1) Believe the gospel

I find that we hardly believe that the gospel is powerful enough to save anyone anymore as if Jesus is no match for transgenderism or fornicators. But in 1 Corinthians 1:18 the Holy Spirit says, “For the word of the cross is folly to those who are perishing, but to us who are being saved it is the power of God.” Don’t get that verse crossways. It is the Christian who ought to know full well that the gospel is chain-loosing news, for indeed it has loosed our chains. Something powerful, mystical even, happens when Jesus gets ahold of a sinner. He does this when he supplants the power of false worship and replaces it with a more enchanting affection. Shall I remind you, Christian, what Psalm 16:11 says? “You make known to me the path of life; in your presence there is fullness of joy; at your right hand are pleasures forevermore.” There is more in Christ than in the world!  These exiles of the sexual revolution came to a false sex god, looked for life everlasting, and instead found death. But Psalm 16:11 seems to say that only when they set foot on the Jesus road will they truly find life. They have spent their whole lives trying to fill a Rock-of-Ages size hole in their soul with the Pop Rocks of this world. But Christians are the ones who have sold everything in order to buy the field with the forevermore treasures of Christ in it. Christ really is more, Church.  Believe that message, and give them, these deportees, the Christ of that message.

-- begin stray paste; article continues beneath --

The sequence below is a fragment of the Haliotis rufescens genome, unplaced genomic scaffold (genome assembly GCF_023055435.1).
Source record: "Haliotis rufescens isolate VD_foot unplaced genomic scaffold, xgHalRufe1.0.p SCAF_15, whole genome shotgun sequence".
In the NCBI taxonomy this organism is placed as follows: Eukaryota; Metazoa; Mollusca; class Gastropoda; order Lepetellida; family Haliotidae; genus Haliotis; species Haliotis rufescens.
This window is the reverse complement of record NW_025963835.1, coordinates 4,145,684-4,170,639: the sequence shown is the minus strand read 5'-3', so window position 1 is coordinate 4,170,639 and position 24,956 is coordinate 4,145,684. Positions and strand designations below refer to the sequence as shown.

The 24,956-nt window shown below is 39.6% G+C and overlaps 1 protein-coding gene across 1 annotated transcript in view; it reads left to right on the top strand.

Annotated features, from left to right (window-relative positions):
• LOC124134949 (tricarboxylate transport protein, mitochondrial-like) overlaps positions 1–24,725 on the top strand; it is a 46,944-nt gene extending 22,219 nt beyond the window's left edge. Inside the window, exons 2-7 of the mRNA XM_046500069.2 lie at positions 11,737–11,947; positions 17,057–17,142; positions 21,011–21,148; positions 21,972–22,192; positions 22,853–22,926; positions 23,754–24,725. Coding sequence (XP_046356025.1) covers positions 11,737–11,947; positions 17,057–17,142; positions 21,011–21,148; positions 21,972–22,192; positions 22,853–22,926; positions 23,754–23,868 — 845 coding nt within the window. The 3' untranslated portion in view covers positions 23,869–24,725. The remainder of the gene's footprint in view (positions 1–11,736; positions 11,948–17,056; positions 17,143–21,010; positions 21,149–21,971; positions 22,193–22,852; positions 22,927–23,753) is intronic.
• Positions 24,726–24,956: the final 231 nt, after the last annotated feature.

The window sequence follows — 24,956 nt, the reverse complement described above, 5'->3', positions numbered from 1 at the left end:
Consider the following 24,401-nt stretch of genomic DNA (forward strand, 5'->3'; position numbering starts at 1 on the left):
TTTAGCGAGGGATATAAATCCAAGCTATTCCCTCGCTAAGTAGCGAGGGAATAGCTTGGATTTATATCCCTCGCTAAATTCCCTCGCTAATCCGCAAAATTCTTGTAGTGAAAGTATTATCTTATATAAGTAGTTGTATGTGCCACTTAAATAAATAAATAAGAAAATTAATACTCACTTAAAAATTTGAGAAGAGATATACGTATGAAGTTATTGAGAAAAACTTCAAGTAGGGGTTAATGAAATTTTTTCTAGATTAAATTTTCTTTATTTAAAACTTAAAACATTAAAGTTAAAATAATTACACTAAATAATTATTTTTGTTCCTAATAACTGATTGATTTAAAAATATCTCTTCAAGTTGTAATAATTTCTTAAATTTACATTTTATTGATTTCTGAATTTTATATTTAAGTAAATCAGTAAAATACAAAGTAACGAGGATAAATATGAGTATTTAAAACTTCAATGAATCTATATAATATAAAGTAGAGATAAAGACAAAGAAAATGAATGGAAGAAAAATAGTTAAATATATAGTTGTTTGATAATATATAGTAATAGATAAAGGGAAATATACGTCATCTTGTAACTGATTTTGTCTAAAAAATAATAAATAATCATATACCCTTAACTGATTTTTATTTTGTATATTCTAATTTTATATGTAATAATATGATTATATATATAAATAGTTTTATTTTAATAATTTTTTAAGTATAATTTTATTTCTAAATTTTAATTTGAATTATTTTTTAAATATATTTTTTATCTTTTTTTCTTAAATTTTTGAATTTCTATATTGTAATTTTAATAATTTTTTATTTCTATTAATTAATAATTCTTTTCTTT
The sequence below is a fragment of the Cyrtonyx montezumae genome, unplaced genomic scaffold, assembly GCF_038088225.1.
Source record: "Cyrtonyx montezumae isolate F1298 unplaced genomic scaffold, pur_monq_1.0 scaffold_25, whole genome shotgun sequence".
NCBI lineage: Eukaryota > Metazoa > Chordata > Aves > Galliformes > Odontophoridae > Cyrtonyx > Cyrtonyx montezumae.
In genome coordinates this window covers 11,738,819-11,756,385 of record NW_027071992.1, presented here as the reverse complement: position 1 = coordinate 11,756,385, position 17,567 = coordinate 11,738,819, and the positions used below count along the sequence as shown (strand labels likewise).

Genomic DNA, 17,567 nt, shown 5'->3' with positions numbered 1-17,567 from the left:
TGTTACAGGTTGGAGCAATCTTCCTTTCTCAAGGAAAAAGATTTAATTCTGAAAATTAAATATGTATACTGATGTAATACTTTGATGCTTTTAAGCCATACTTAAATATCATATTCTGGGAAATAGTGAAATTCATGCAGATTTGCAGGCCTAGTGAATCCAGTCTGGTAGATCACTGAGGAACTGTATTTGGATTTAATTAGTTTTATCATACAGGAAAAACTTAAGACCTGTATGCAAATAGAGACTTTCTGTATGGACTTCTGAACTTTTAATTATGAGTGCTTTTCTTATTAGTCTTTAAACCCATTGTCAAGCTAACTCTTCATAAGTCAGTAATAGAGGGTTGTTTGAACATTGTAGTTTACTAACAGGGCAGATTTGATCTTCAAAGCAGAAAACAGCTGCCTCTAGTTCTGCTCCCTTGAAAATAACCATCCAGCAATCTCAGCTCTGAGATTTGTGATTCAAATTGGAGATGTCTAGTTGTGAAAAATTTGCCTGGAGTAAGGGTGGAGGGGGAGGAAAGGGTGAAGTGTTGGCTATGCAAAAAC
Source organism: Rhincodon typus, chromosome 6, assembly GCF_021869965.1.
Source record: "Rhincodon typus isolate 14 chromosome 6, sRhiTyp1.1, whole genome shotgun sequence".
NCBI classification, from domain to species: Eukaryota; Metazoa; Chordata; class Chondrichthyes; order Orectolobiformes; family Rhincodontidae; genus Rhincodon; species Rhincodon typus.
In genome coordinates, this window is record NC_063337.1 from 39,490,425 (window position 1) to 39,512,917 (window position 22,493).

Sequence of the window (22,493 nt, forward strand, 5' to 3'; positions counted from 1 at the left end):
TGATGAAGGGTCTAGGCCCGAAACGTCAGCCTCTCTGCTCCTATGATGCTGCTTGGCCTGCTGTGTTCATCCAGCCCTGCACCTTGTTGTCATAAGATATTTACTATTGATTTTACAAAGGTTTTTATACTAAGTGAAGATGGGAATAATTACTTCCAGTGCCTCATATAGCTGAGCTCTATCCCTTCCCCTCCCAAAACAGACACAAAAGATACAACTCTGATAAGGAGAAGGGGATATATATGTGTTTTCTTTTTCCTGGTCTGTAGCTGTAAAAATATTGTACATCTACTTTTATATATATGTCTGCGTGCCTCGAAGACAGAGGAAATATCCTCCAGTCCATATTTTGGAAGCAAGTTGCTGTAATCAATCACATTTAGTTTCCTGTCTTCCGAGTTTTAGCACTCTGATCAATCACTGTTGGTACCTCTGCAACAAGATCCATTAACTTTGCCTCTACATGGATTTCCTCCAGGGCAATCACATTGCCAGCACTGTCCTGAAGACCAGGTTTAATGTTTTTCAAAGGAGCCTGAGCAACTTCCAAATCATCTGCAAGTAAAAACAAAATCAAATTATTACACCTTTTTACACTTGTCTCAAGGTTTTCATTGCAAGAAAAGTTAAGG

2) Be patient

These exiles are going to fall on their face…a lot. The kingdom of God belongs to people who get up, not to people who never fall. It takes time to kill long-standing sexual sin habits. There will be times when the sex god will call them back to its false gospel, and it will seem like good news. Be patient. Walk them back down the road of repentance. Remind them that they are kept in Christ (Jude 24). Remind them that when Christ begins a work he always finishes it because it hinges on him and not them (1 Thessalonians 5:23-24).